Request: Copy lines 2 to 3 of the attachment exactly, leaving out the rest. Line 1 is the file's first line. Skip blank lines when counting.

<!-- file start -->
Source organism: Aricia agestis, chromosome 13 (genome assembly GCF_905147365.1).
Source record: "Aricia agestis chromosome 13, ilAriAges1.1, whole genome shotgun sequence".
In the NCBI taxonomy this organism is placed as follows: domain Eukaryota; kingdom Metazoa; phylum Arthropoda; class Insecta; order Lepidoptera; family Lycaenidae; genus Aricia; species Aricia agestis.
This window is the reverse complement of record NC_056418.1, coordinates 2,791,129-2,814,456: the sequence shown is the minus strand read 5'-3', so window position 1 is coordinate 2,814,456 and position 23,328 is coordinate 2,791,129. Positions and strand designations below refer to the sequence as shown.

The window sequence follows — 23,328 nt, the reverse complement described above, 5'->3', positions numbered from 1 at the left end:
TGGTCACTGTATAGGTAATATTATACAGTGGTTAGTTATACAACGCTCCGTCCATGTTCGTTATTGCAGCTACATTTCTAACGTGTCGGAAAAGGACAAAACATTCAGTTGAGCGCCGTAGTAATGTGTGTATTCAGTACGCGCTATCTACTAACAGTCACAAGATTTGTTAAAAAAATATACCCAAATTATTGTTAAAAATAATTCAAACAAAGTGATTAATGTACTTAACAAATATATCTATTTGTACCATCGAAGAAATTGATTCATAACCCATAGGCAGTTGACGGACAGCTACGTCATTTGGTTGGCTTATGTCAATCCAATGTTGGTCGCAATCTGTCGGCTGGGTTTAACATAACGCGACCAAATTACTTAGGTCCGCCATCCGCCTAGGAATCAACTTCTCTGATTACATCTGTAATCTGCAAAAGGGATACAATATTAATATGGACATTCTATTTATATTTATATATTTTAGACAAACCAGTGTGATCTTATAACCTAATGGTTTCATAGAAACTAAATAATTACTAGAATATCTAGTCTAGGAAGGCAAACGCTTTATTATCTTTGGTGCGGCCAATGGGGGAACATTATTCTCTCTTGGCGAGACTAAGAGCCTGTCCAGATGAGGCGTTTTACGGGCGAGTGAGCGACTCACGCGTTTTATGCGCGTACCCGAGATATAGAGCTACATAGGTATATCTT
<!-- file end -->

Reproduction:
Source record: "Aricia agestis chromosome 13, ilAriAges1.1, whole genome shotgun sequence".
In the NCBI taxonomy this organism is placed as follows: domain Eukaryota; kingdom Metazoa; phylum Arthropoda; class Insecta; order Lepidoptera; family Lycaenidae; genus Aricia; species Aricia agestis.